The comparisons between arms A and B and arms A and C were analyzed and published separately.[64,65]
In patients with KRAS wild-type tumors (arm A, n = 367; arm B, n = 362), OS did not differ between treatment groups (median survival, 17.9 months [interquartile range (IQR) 10.3–29.2] in the control group vs. 17.0 months [IQR, 9.4–30.1] in the cetuximab group; HR, 1.04; 95% CI, 0.87–1.23, P = .67). Similarly, there was no effect on PFS (8.6 months [IQR, 5.0–12.5] in the control group vs. 8.6 months [IQR, 5.1–13.8] in the cetuximab group; HR, 0.96; 0.82–1.12, P = .60).[64,65][Level of evidence: 1iiA] The reasons for lack of benefit in adding cetuximab are unclear. Subset analyses suggest that the use of capecitabine was associated with an inferior outcome, and the use of second-line therapy was less in patients treated with cetuximab.
There was no difference between the continuously treated patients (arm A) and the intermittently treated patients (arm C). Median survival in the intent-to-treat population (n = 815 in both groups) was 15.8 months (IQR, 9.4–26.1) in arm A and 14.4 months (IQR, 8.0–24.7) in arm C (HR, 1.084; 80% CI, 1.008–1.165). In the per-protocol population, which included only those patients who were free from progression at 12 weeks and randomly assigned to continue treatment or go on a chemotherapy holiday (arm A, n = 467; arm C, n = 511), median survival was 19.6 months (IQR, 13.0–28.1) in arm A and 18.0 months (IQR, 12.1–29.3) in arm C (HR, 1.087, 95% CI, 0.986–1.198). The upper limits of CIs for HRs in both analyses were greater than the predeﬁned noninferiority boundary. While intermittent chemotherapy was not deemed noninferior, there appeared to be clinically insignificant differences in patient outcomes.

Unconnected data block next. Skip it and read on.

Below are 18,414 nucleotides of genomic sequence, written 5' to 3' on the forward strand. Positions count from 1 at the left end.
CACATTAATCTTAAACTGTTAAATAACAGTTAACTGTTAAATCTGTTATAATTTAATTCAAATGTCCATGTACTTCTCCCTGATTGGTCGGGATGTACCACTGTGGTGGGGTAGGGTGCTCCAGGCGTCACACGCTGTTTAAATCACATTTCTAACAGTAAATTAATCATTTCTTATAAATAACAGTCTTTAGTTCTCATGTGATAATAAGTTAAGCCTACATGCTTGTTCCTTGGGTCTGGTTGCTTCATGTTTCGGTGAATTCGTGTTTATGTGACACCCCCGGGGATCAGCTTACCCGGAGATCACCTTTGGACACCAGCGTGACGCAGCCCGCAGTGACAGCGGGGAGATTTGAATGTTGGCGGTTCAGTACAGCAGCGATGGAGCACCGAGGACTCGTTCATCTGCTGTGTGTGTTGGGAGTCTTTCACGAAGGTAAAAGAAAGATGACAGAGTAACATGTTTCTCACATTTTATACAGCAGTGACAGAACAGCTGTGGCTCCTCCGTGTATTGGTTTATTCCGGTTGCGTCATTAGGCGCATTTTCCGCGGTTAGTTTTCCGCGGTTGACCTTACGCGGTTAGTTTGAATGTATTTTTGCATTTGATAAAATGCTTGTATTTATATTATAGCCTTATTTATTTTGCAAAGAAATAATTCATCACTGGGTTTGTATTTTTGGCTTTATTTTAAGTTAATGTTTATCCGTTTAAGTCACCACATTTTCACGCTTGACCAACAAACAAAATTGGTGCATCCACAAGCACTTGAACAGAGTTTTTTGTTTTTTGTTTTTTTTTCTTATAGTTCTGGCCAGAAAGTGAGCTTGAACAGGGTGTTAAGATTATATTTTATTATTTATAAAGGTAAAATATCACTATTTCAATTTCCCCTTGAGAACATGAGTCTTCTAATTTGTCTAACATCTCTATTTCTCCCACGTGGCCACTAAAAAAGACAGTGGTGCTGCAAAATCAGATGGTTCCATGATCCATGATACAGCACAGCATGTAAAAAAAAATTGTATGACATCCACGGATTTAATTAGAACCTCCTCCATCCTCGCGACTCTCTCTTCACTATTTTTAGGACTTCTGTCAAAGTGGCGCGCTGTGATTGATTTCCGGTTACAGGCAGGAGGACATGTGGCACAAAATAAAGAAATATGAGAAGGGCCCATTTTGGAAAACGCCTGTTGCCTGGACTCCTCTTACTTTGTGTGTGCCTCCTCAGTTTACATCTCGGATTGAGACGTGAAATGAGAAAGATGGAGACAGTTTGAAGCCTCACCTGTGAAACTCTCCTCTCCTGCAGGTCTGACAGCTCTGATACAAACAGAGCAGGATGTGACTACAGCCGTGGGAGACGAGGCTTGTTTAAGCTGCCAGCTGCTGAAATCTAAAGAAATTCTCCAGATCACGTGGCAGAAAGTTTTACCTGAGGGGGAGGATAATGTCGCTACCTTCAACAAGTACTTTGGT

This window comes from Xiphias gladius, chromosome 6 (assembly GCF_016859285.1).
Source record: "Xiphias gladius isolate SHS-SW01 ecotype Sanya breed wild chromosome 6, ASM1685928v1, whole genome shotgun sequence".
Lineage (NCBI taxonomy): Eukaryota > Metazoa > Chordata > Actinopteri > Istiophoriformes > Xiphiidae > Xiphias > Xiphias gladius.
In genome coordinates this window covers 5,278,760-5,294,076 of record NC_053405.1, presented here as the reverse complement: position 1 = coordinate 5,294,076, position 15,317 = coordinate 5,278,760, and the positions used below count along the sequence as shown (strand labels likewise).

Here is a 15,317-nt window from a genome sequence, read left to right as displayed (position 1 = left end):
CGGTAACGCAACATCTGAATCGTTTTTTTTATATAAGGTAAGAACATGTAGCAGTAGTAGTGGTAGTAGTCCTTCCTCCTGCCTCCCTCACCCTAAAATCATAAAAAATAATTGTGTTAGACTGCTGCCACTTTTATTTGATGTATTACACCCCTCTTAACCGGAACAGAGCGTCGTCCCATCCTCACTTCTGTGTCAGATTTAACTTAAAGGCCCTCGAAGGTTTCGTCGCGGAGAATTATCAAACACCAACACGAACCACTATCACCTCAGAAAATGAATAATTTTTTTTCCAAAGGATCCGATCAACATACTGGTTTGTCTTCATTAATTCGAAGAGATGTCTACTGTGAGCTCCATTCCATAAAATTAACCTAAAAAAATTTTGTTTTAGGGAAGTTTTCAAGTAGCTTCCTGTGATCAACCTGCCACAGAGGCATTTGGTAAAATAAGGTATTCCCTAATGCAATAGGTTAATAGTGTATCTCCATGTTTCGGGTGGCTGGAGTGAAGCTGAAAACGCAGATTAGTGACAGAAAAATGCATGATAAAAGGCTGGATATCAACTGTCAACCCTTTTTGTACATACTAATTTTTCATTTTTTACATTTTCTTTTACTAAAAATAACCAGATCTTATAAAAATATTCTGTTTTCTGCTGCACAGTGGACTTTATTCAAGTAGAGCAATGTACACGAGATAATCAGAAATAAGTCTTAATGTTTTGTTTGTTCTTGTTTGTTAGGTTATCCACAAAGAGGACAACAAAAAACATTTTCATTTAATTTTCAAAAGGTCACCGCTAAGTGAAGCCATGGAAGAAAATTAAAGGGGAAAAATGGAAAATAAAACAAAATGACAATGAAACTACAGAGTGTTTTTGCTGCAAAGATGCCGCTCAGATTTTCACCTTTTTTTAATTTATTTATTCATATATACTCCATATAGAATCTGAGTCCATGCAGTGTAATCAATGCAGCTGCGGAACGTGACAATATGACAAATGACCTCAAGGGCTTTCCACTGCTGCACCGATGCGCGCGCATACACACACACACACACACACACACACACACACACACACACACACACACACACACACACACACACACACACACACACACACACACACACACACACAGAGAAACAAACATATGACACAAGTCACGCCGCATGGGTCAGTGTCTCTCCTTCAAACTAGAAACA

Approximately 15% to 25% of colorectal cancer patients will present with liver metastases at diagnosis, and another 25% to 50% will develop metachronous hepatic metastasis following resection of the primary tumor.[66,67,68] Although only a small proportion of patients with liver metastasis are candidates for surgical resection, advances in tumor ablation techniques and in both regional and systemic chemotherapy provide a number of treatment options.
Hepatic metastasis may be considered to be resectable based on the following:[17,21,24,25,26,27]
- Limited number of lesions.
- Intrahepatic locations of lesions.
- Lack of major vascular involvement.
- Absent or limited extrahepatic disease.
- Sufficient functional hepatic reserve.
For patients with hepatic metastasis considered to be resectable, a negative-margin resection has resulted in 5-year survival rates of 25% to 40% in mostly nonrandomized studies, such as the NCCTG-934653 trial.[17,21,24,25,26,27] Improved surgical techniques and advances in preoperative imaging have allowed for better patient selection for resection.